The ways that businesses can protect their brands will have to change as the UK leaves the EU. Tom Moore, a solicitor in Stephens Scown’s intellectual property and IT team outlines the issues.
Rural businesses are often borne out of a need for diversification to drive revenue. Recent trends have been towards consumer facing offerings, including hospitality, experience and lifestyle products. This has been coupled with an increasingly savvy consumer population and a focus on provenance. As a result, rural brands have never been more valuable; whether you’re a cookery school, bijoux off grid accommodation, craft ale brewery or cheese maker.
The future for EU trade marks
The first post of protection for any brand is trade mark registration. As a current EU member state, UK businesses can seek and are protected by EU wide trade mark registrations (‘EUTM’). EUTMs are incredibly popular – accounting for around half of the trade marks we file each year. This is mainly due to the value for money an EUTM offers. However, since the UK voted to leave the EU questions have been raised over how the EU administered rights will be handled. Stephen Scown’s Chartered Trade Mark Attorney, Sanjay Raphael recently commented on the potential landscape of trade mark law for UK and EU businesses post Brexit:
“The Chartered Institute of Trade Mark Attorneys have recently released a white paper discussing the various options of brand management post Brexit – it is a genuinely unprecedented situation and so we have had to look at historic events such as Tuvalu’s independence from the UK, where right owners were able to purchase ‘child’ registrations within a fixed period post independence. Whether the UK’s Intellectual Property Office (or indeed the EU’s Intellectual Property Office) will entertain this precedent is, at the moment, unknown.”
Protected Designation of Origin
To complicate matters further, trade marks are not the only harmonised legal right that brand owners have to contend with. The much reported Protected Designation of Origin (PDO) and Protected Geographical Indication (PGI) – of Cornish Pasty fame – might be completely lost by Brexit. Other countries, such as France and Italy, offer national schemes of regional and ingredient identification (e.g. Champagne and Chianti). Ideally, a similar system will be invented. But this leads to the question of how those rights are then administered, by whom, and to whom – would the new equivalent of a PGI match the EU wording?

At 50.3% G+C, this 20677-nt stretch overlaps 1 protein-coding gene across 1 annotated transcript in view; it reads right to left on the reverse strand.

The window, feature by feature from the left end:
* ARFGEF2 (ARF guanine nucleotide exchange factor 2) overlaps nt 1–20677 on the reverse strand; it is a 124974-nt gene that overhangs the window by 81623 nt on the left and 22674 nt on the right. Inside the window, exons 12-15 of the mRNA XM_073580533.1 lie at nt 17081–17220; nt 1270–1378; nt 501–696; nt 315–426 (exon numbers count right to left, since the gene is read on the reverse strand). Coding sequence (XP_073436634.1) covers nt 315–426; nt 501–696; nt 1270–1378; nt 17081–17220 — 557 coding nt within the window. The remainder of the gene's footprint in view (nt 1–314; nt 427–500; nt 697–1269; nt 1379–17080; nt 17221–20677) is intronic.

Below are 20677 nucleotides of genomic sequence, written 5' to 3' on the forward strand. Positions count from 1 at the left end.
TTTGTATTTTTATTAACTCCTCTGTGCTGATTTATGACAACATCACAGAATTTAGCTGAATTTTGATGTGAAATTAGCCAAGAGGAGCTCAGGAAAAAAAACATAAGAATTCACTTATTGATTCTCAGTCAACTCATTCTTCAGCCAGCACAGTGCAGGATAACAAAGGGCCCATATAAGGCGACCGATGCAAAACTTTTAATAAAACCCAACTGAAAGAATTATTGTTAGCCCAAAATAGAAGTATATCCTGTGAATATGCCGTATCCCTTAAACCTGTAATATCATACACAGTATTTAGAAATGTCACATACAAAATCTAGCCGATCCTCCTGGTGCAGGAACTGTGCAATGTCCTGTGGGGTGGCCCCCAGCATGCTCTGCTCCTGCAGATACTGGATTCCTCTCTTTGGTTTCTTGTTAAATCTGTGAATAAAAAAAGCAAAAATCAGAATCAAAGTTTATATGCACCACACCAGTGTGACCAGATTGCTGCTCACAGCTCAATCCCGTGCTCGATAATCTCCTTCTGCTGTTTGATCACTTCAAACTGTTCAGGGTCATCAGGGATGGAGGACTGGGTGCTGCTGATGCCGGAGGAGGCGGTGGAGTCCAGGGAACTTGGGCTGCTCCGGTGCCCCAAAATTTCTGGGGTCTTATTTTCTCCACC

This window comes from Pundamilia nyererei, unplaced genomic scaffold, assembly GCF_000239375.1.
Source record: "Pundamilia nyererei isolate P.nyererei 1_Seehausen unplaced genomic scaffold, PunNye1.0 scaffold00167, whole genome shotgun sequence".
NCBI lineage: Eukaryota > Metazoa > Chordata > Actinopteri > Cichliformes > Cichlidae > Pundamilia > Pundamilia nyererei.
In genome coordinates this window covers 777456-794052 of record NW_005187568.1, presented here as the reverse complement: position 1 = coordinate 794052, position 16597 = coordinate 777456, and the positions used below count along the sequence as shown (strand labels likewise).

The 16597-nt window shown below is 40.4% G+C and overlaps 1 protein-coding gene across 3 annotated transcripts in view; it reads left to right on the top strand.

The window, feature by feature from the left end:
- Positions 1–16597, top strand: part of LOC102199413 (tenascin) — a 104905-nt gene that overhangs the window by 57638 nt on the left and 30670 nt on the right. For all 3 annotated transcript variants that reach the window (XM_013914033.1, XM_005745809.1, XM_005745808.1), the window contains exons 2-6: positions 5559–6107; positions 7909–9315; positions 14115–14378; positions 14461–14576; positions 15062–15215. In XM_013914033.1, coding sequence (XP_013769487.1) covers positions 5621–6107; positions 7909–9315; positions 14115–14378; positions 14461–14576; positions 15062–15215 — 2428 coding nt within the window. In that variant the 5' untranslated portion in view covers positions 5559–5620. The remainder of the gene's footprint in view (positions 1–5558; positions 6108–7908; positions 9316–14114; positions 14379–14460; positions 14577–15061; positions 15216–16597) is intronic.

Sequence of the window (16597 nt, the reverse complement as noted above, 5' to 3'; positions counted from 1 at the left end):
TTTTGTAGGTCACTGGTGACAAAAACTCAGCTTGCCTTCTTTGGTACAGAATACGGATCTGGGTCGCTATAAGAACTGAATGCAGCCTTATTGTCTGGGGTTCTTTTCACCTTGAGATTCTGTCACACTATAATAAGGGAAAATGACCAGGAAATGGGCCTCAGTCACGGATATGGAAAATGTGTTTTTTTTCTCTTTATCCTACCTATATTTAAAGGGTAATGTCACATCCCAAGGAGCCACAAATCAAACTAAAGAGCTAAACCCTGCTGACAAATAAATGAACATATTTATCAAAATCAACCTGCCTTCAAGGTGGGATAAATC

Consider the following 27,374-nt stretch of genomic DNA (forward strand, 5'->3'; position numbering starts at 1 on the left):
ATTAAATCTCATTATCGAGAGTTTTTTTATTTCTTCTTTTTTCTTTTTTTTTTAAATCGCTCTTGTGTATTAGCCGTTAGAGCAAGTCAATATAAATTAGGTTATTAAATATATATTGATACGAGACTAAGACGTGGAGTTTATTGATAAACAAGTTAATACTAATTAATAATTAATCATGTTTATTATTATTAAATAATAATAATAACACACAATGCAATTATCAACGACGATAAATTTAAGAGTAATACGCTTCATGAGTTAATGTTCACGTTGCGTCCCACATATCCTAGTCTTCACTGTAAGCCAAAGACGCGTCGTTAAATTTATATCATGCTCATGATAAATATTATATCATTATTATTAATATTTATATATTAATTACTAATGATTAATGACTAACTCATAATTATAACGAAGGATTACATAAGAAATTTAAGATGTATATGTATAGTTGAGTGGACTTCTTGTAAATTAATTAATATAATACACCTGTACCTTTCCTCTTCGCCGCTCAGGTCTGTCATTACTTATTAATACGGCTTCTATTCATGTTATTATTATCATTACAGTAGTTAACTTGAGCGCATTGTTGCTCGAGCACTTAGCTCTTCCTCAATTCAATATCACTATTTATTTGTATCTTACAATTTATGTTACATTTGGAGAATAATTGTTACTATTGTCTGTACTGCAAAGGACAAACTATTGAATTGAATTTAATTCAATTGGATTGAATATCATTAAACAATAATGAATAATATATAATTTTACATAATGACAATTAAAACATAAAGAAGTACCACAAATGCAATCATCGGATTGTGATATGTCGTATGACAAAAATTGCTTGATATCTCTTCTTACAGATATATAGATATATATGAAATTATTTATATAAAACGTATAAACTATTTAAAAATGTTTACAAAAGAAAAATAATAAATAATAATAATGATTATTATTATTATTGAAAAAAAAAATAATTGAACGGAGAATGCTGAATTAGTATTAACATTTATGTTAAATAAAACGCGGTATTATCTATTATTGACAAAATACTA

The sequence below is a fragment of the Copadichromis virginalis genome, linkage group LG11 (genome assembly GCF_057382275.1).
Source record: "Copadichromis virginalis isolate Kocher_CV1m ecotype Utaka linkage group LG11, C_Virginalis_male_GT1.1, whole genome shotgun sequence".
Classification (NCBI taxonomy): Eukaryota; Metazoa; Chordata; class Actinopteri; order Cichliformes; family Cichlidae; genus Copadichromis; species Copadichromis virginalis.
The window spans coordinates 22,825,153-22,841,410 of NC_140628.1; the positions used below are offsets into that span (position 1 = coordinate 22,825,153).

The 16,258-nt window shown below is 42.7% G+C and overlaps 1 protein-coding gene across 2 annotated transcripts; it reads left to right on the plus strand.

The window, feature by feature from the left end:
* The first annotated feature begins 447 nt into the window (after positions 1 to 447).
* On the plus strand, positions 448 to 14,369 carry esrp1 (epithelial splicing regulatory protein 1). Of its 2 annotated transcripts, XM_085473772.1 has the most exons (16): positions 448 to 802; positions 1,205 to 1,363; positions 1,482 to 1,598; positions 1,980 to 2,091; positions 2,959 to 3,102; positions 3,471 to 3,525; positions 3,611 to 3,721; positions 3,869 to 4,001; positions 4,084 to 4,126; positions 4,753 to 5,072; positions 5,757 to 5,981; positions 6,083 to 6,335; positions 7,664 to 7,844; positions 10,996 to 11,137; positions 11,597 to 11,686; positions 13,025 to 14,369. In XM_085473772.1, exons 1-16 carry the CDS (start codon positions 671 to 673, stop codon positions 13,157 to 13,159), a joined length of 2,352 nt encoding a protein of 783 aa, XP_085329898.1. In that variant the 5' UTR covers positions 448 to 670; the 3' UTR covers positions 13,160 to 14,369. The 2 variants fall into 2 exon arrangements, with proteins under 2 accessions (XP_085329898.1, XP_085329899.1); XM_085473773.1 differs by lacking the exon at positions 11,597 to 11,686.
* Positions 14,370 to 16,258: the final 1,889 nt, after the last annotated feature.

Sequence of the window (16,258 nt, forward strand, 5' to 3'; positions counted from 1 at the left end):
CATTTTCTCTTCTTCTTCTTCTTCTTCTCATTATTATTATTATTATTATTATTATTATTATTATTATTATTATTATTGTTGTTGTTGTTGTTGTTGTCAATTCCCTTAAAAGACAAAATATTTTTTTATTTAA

For those businesses that currently benefit from PGI/ PDO, this is a key question. Not only because this is an unprecedented situation, but unlike where devolution from one authority to another might have some similarities (e.g. both the EU and UK have trade mark law and administrative bodies), the situation is further complicated by the UK having no comparable system where rights could be transferred to.
Or does it? UK trade mark law has a number of unique quirks – one of which is a ‘collective’ marks where the mark acts as an identifier that a product or service comes from one of a number of specific businesses. In addition, ‘certification’ marks are badges that guarantee the quality of a product or service, regardless of where it comes from. Whether PDQ and PGI protection will be somehow migrated into the existing UK trade mark protection regime is unconfirmed, but many businesses may see the opportunity to beat the post-Brexit rush and mark their line in the sand now – especially as the UK trade mark system works on a ‘first come, first served’ basis.
Tom Moore is a solicitor in the intellectual property and IT team at Stephens Scown. He can be contacted on 01392 210700 or email firstname.lastname@example.org.
This article first appeared in our rural newslink newsletter. To find out more about our rural team and how they support the rural community visit their page or get in touch on 01392 210700.